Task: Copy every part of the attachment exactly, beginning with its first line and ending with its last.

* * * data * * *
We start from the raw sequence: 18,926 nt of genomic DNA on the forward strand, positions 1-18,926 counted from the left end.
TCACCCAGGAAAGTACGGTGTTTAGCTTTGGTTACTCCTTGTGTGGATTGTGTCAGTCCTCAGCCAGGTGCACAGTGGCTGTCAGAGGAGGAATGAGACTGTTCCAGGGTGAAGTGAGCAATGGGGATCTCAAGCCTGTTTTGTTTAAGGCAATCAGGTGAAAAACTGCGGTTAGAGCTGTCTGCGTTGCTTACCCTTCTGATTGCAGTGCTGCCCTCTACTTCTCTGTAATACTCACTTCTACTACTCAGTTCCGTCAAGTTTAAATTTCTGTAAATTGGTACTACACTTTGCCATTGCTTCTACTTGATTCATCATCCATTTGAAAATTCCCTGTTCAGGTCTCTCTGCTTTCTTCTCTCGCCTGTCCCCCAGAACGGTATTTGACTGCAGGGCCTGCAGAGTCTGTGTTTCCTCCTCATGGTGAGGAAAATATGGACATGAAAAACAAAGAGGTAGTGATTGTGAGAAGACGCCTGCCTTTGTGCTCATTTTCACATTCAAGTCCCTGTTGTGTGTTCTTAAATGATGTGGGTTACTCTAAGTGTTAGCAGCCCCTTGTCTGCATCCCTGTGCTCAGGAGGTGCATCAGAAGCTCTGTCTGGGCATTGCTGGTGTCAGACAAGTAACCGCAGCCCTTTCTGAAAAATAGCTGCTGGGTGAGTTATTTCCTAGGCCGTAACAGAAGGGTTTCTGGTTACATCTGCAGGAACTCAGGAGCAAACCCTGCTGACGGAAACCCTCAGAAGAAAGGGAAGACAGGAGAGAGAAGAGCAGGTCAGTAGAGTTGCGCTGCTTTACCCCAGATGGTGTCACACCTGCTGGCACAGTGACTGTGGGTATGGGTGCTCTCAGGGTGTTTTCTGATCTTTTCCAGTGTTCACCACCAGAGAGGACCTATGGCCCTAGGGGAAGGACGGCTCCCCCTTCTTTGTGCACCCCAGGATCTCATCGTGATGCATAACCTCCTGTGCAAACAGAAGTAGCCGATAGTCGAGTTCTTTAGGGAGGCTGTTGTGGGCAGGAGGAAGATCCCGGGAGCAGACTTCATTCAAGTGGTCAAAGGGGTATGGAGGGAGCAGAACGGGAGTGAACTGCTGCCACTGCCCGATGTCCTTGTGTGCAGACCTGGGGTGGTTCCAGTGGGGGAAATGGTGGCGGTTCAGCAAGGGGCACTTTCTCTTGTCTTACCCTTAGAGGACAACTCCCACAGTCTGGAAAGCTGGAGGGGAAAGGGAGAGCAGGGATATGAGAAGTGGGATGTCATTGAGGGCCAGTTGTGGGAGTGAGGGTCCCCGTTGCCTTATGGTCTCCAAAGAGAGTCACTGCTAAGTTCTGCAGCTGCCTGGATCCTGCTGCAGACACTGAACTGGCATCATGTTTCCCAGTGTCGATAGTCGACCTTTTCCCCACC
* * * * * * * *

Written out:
We start from the raw sequence: 18,926 nt of genomic DNA on the forward strand, positions 1-18,926 counted from the left end.
TCACCCAGGAAAGTACGGTGTTTAGCTTTGGTTACTCCTTGTGTGGATTGTGTCAGTCCTCAGCCAGGTGCACAGTGGCTGTCAGAGGAGGAATGAGACTGTTCCAGGGTGAAGTGAGCAATGGGGATCTCAAGCCTGTTTTGTTTAAGGCAATCAGGTGAAAAACTGCGGTTAGAGCTGTCTGCGTTGCTTACCCTTCTGATTGCAGTGCTGCCCTCTACTTCTCTGTAATACTCACTTCTACTACTCAGTTCCGTCAAGTTTAAATTTCTGTAAATTGGTACTACACTTTGCCATTGCTTCTACTTGATTCATCATCCATTTGAAAATTCCCTGTTCAGGTCTCTCTGCTTTCTTCTCTCGCCTGTCCCCCAGAACGGTATTTGACTGCAGGGCCTGCAGAGTCTGTGTTTCCTCCTCATGGTGAGGAAAATATGGACATGAAAAACAAAGAGGTAGTGATTGTGAGAAGACGCCTGCCTTTGTGCTCATTTTCACATTCAAGTCCCTGTTGTGTGTTCTTAAATGATGTGGGTTACTCTAAGTGTTAGCAGCCCCTTGTCTGCATCCCTGTGCTCAGGAGGTGCATCAGAAGCTCTGTCTGGGCATTGCTGGTGTCAGACAAGTAACCGCAGCCCTTTCTGAAAAATAGCTGCTGGGTGAGTTATTTCCTAGGCCGTAACAGAAGGGTTTCTGGTTACATCTGCAGGAACTCAGGAGCAAACCCTGCTGACGGAAACCCTCAGAAGAAAGGGAAGACAGGAGAGAGAAGAGCAGGTCAGTAGAGTTGCGCTGCTTTACCCCAGATGGTGTCACACCTGCTGGCACAGTGACTGTGGGTATGGGTGCTCTCAGGGTGTTTTCTGATCTTTTCCAGTGTTCACCACCAGAGAGGACCTATGGCCCTAGGGGAAGGACGGCTCCCCCTTCTTTGTGCACCCCAGGATCTCATCGTGATGCATAACCTCCTGTGCAAACAGAAGTAGCCGATAGTCGAGTTCTTTAGGGAGGCTGTTGTGGGCAGGAGGAAGATCCCGGGAGCAGACTTCATTCAAGTGGTCAAAGGGGTATGGAGGGAGCAGAACGGGAGTGAACTGCTGCCACTGCCCGATGTCCTTGTGTGCAGACCTGGGGTGGTTCCAGTGGGGGAAATGGTGGCGGTTCAGCAAGGGGCACTTTCTCTTGTCTTACCCTTAGAGGACAACTCCCACAGTCTGGAAAGCTGGAGGGGAAAGGGAGAGCAGGGATATGAGAAGTGGGATGTCATTGAGGGCCAGTTGTGGGAGTGAGGGTCCCCGTTGCCTTATGGTCTCCAAAGAGAGTCACTGCTAAGTTCTGCAGCTGCCTGGATCCTGCTGCAGACACTGAACTGGCATCATGTTTCCCAGTGTCGATAGTCGACCTTTTCCCCACC